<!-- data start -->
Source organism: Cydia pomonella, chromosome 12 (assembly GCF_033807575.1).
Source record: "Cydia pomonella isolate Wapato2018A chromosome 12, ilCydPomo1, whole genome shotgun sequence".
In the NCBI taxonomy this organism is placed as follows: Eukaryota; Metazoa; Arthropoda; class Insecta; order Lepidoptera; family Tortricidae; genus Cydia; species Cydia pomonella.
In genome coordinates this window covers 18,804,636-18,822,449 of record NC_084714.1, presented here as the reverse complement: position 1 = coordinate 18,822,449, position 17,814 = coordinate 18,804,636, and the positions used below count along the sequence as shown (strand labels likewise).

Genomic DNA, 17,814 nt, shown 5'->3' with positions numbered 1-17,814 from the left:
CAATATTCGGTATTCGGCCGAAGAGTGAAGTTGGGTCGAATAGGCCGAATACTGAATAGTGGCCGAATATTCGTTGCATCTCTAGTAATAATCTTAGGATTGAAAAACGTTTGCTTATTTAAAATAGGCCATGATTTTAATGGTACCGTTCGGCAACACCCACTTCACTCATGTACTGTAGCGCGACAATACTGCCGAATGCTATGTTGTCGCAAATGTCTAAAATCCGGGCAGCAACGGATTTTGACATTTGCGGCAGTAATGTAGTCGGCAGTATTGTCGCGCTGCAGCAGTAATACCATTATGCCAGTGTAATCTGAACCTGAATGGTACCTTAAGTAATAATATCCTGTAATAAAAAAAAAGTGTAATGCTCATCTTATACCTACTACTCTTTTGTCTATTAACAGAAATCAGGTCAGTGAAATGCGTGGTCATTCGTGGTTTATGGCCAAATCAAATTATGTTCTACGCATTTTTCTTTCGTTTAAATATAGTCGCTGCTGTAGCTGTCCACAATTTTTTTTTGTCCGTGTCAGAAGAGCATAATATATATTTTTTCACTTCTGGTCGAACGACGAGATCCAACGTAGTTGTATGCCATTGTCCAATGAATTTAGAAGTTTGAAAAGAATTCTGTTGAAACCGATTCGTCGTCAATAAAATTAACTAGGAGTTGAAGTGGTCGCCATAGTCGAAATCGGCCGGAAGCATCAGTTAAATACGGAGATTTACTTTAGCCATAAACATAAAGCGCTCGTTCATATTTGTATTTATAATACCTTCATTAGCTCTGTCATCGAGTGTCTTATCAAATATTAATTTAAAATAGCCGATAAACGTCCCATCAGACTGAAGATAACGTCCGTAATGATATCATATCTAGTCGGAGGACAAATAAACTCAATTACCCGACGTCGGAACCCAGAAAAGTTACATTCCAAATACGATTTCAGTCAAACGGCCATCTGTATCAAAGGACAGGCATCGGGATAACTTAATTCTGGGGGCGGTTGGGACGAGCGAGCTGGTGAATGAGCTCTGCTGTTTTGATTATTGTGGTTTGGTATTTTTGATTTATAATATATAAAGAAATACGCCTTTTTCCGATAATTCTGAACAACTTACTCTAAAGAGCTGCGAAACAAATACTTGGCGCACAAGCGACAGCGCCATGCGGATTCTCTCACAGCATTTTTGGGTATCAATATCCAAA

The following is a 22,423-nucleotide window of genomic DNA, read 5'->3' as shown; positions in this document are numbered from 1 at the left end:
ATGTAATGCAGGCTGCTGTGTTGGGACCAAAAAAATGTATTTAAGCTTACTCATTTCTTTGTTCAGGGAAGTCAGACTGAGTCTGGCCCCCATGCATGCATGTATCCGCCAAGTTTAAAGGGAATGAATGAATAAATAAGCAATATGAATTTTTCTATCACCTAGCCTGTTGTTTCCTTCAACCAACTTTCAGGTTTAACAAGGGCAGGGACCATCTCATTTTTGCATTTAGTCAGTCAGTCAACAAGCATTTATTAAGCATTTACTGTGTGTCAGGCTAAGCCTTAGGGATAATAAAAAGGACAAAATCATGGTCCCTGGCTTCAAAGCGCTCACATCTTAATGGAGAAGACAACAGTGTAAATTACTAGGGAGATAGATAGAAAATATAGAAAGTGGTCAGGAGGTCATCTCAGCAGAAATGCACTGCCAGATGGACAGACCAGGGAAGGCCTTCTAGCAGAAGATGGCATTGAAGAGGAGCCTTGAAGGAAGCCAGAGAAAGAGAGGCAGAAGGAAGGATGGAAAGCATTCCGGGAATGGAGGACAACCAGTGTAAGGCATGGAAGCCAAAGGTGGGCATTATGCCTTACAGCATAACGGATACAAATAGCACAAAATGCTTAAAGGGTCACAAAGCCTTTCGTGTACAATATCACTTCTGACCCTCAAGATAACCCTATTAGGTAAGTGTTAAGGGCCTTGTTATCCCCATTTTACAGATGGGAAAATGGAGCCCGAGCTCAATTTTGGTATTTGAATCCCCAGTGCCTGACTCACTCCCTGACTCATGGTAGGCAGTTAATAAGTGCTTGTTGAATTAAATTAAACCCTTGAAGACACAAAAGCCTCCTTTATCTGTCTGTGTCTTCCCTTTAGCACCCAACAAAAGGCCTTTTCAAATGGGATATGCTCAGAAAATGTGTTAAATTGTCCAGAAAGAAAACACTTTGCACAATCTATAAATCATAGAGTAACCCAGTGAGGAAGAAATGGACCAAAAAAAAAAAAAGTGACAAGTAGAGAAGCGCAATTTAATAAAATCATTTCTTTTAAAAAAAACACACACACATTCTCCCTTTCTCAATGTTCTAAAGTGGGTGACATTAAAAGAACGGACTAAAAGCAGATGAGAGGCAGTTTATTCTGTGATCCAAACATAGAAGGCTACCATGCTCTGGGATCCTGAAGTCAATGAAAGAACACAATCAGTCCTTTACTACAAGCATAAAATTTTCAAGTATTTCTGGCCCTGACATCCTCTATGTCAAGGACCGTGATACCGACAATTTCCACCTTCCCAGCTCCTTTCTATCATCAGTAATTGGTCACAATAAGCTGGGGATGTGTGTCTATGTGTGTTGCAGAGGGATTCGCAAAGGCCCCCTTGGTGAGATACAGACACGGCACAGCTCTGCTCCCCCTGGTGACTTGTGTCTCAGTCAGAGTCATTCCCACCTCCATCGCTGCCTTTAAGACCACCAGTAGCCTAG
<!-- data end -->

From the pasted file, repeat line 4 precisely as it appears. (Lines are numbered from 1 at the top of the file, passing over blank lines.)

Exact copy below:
In genome coordinates this window covers 18,804,636-18,822,449 of record NC_084714.1, presented here as the reverse complement: position 1 = coordinate 18,822,449, position 17,814 = coordinate 18,804,636, and the positions used below count along the sequence as shown (strand labels likewise).